Grocery giant Albertsons, along with partner companies Safeway, Vons, Shaw’s, Jewel-Osco, Acme, and Tom Thumb, is rolling out a new “Sincerely Health” tech platform app for customers to keep a close eye on their food and drug purchases.
The company describes the app as something that allows customers to “connect data from wearables, integrate prescriptions, design their diet and make telehealth or vaccination appointments.”
Albertsons is currently in talks with Kroger, by the way, to perform a merger. Should that be a success, the new Albertson’s-Kroger mega-grocery chain would capture control over 36 percent of the American grocery supermarket business.
Competitor Walmart, America’s largest grocery chain, is also rolling out a similar program to track customer’s food purchase habits in conjunction with the pharmaceutical purchasing habits.
“Your grocery purchasing habits have been considered very valuable data for decades now, with most major supermarkets offering things like ‘loyalty’ cards that give discounts on grocery products,” writes Brian Shilhavy for Health Impact News.
“But now, Big Food wants to merge that with your Big Pharma purchases as well, which would include prescription drug purchases as well as vaccines.”
(Related: The Wuhan coronavirus [Covid-19] similarly facilitated the completion of Big Tech’s merger with Big Pharma.)
Pixel tracking technology allows Albertsons to invade users’ privacy – but they can choose to opt out of it
According to Fierce Healthcare, the Albertsons Sincerely Health platform starts by asking users to fill out a questionnaire about the “seven dimensions of wellbeing.” These include activity, mental wellbeing, mindfulness, nutrition, physical health, self-control, and sleep.
“Responses are assessed along with the user’s age, gender, lifestyle choices and mental health,” the report states.
“Users can then set goals such as engaging in meditation five times a week, sleeping at least seven hours a night and taking 10 thousand steps daily.”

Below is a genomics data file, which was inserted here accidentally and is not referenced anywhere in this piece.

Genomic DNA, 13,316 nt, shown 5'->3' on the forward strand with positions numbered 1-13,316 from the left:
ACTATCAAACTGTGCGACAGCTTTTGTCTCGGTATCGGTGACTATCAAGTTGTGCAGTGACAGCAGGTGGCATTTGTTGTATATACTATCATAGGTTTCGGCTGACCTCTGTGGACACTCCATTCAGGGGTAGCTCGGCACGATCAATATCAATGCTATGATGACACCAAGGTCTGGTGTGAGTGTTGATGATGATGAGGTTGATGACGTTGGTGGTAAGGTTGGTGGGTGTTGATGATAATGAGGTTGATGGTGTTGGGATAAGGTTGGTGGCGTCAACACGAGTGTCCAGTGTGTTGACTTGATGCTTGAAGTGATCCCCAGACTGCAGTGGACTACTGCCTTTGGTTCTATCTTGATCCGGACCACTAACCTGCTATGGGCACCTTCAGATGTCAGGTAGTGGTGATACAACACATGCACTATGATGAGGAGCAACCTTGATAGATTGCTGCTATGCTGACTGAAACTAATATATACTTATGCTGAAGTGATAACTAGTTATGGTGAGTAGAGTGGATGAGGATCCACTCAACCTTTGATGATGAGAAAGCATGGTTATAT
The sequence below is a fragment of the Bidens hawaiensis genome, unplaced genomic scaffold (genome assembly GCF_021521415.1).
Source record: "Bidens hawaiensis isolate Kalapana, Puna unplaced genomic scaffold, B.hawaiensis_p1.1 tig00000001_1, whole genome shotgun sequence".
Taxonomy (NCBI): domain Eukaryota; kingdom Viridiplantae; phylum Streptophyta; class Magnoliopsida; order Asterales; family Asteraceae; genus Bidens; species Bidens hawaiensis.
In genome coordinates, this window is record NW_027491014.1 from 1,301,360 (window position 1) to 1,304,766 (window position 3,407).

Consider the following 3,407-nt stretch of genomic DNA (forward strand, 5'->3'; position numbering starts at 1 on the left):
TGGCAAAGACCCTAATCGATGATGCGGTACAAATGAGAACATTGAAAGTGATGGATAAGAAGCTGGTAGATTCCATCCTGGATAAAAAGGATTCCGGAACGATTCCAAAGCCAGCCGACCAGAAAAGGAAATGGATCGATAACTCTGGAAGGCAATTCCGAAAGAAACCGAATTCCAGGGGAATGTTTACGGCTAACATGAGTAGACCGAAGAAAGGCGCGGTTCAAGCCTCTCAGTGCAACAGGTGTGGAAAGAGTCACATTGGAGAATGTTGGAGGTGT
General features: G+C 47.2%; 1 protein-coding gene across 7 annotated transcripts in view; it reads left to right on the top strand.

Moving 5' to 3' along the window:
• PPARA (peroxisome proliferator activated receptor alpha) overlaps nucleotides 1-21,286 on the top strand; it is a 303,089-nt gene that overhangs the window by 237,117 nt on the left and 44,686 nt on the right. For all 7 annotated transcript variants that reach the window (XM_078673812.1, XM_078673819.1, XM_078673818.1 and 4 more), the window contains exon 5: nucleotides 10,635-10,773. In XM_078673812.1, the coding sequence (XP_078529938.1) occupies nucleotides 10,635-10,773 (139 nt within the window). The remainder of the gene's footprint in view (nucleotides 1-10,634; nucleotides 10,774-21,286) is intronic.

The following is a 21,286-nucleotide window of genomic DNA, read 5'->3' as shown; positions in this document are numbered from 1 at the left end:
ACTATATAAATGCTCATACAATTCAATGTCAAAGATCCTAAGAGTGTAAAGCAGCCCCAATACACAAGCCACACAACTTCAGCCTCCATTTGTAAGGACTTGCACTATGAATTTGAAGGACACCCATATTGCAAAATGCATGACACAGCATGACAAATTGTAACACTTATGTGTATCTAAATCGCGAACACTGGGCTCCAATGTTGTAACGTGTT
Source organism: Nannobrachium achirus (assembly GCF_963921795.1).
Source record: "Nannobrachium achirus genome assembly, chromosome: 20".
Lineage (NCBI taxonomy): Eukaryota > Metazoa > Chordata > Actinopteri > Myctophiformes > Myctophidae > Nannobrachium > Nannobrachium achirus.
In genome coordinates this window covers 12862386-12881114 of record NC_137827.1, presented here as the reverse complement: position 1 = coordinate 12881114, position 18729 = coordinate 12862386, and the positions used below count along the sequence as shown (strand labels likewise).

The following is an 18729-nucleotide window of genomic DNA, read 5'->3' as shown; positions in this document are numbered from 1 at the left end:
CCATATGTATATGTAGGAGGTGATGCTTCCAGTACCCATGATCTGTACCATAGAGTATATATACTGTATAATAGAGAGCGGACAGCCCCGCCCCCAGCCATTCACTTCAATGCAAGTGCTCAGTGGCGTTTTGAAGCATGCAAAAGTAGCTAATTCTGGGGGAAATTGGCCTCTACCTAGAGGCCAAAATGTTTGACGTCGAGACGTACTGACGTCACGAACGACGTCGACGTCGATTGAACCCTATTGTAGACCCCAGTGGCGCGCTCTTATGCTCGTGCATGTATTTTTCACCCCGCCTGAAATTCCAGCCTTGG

The Sincerely Health platform also connects users to the Albertsons pharmacy division for managing prescriptions, scheduling vaccine appointments, and making telehealth appointments through a partnership with Providence Express Care.
“Users can opt in to receive reminders to take daily medications or refill prescriptions,” the report says.
More controversial is the “Pixel” tracking technology used in the app. Pixel, which is used to track users’ interests and provide “relevant content,” has been the subject of numerous lawsuits in recent years concerning its invasion of patient privacy.
Albertsons claims it does not sell any of this customer data to third parties, pointing to the Health Insurance Portability and Accountability Act (HIPAA) – but is this still true in the post-covid era?
“All it takes is a declaration of a ‘public health emergency’ and pretty much the entire Constitution of the U.S. is suspended all in the name of ‘public health,’” Shilhavy notes about how HIPAA could already be a thing of the past.
“Your private health decisions are then broadcast to the public to be used against you, such as whether or not you choose to wear a facemask, or show your proof of vaccination, in order to enter their stores.”
It does not take a rocket scientist to ascertain how easily Big Food can now exploit customer data to push more medical fascism. When the next scamdemic arrives, Albertsons will be in a unique spot with its Sincerely Health app to punish customers who refuse to obey the state’s orders.
“These apps that combine your drug, vaccine, food, and doctor appointment purchases could easily be used in the future to prevent you from accessing these purchases if you do not comply with their requirements, such as being up-to-date on your vaccines,” Shilhavy says.
“Those who receive government aid, such as food stamps, Section 8 housing, Medicare / Medicaid, etc., could all be tied into the information you provide on these apps.”
More related news coverage can be found at Globalism.news.
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